“Let’s get the basics right first. Let’s get those sites looking much better, get mobile sites in place and then you can evaluate AI but you need to start with the site that converts first.”
Watch the panel discussion video “Meeting customers’ needs in hospitality”
Google then is currently working with both the hotels, in terms of their online presence, and also the OTAs. Asked whether the war with the OTAs was over, Scriven replied that she disagreed. “The game is not lost because you have to optimize different channels, booking.com channels, etc. but there’s still a good percentage of traffic that comes direct.”
The game may not be lost – yet – but as the game continues to change rapidly, hotels may find it difficult to keep pace. Even OTAs like Expedia with significant budgets for marketing and tech spending may be a little wary about what’s on the horizon if Google does broaden the scope of its ambitions, despite the European Commission’s attempts to rein it in.
EHL senior lecturer Ian Millar who moderated the Young Hoteliers session on the power of data, writes:
These are indeed exciting times. All of these discussions show the power of Google and OTAs over our industry. But this is also a shame. Through lack of vision and investment in technology, the booking process – and more importantly the customer – has been taken away from the hoteliers. Hoteliers in the past would pride themselves on “knowing their customers”. Unfortunately this is difficult to say in the current climate. Google and booking.com know more about the customer than hotels do. It is time for hotels to change this around. However I feel this may be a lost battle as the cost, time and resources a hotel can put into this, versus what Google can do, is quite frankly a David and Goliath scenario. With regard to voice recognition and AI, I believe it will be the next stage of technological advancement as these systems are becoming more and more intelligent and accurate.
Low-cost wireless sport earphones get a kickstart
Wireless earphone brands are common, but not crowdfunded brands. BRYAN TURNER takes the K Sport Wireless for a run.
As wireless technology becomes better, Bluetooth earphones have become popular in the consumer market. KuaiFit aspires to make them even more accessible to more people through a cheaper, quality product, by selling the K Sport Wireless Earphones directly from its Kickstarter page
KuaiFit has an app by the same name which offers voice-guided personal training services in almost every type of exercise, from cardio to weight-lifting. A vast range of connectivity to third-party sensors is available, like heart rate sensors and GPS devices, which work well with guided coaching.
The app starts off with selecting a fitness level: beginner, intermediate and advanced. Thereafter, one has the ability to connect with real personal trainers via a subscription to its paid service. The subscription comes free for 6 months with the earphones, and R30 per month thereafter.
The box includes a manual, a USB to two USB Type B connectors, different sized soft plastic eartips and the two earphone units. Each earphone is wireless and connects to the other independently of wires. This puts the K Sport Wireless in the realm of the Apple Earpods in terms of connection style.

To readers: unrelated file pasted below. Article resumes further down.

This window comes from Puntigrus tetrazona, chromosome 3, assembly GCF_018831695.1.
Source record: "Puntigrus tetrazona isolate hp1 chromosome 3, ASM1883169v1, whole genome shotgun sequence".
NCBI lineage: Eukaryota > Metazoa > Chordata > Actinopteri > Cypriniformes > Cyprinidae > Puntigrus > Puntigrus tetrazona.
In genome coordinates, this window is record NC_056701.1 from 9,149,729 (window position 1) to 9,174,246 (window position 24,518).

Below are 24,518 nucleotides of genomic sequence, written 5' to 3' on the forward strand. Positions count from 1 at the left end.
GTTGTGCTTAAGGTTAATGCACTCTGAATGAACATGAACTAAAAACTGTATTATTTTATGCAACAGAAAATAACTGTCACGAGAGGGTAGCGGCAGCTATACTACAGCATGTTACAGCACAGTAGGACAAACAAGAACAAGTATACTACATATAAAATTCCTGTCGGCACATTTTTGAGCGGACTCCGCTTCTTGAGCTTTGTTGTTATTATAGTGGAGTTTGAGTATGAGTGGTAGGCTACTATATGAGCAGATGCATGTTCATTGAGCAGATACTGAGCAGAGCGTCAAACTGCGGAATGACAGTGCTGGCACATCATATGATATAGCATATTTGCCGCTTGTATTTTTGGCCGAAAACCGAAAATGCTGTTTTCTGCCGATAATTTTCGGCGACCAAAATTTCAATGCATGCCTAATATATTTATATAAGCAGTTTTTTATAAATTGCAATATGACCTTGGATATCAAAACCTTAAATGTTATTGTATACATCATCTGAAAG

The earphones are just over 2cm wide and 2cm high. The set is black with a light blue KuaiFit logo on the earphone’s button.
The button functions as an on/off switch when long-pressed and a play/pause button when quick-pressed. The dual-button set-up is convenient in everyday use, allowing for playback control depending on which hand is free. Two connectivity modes are available, single earphone mode or dual earphone mode. The dual earphone mode intelligently connects the second earphone and syncs stereo audio a few seconds after powering on.
In terms of connectivity, the earphones are Bluetooth 4.1 with a massive 10-meter range, provided there are no obstacles between the device and the earphones. While it’s not Bluetooth 5, it still falls into the Bluetooth Low Energy connection category, meaning that the smartphone’s battery won’t be drastically affected by a consistent connection to the earphones. The batteries within the earphones aren’t specifically listed but last anywhere between 3 and 6 hours, depending on the mode.
Audio quality is surprisingly good for earphones at this price point. The headset style is restricted to in-ear due to its small design and probable usage in movement-intensive activities. As a result, one has to be very careful how one puts these earphones, in because bass has the potential of getting reduced from an incorrect in-ear placement. In-ear earphones are usually notorious for ear discomfort and suction pain after extended usage. These earphones are one of the very few in this price range that are comfortable and don’t cause discomfort. The good quality of the soft plastic ear tip is definitely a factor in the high level of comfort of the in-ear earphone experience.
Overall, the K Sport Wireless earphones are great considering the sound quality and the low price: US$30 on Kickstarter.
Find them on Kickstarter here.
Taxify enters Google Maps
A recent update to Taxify now uses Google Maps which allows users to identify their drivers, find public transport and search for billing options.
People planning their travel routes using Google Maps will now see a Taxify icon in the app, in addition to the familiar car, public transport, walking and billing options.
Taxify started operating in South Africa in 2016 and as of October 2018 operates in seven South African cities – Johannesburg, Ekurhuleni, Tshwane, Cape Town, Durban, Port Elizabeth and Polokwane.
Once riders have searched for their destination and asked the app for directions, Google Maps shares the proximity of cars on the Taxify platform, as well as an estimated fare for the trip.
If users see that taking the Taxify option is their best bet, they can simply tap on the ‘Open app’ icon, to complete the process of booking the ride. Customers without the app on their device will be prompted to install Taxify first.
This integration makes it possible for users to evaluate which of the private, public or e-hailing modes of transport are most time-efficient and cost-effective.
“This integration with Google Maps makes it so much easier for users to choose the best way to move around their city,” says Gareth Taylor, Taxify’s country manager for South Africa. “They’ll have quick comparisons between estimated arrival times for the different modes of transport, as well as fares they can expect to pay, which will help save both time and money,” he added.
Taxify rides in Google Maps are rolling out globally today and will be available in more than 15 countries, with South Africa being one of the first countries to benefit from this convenient service.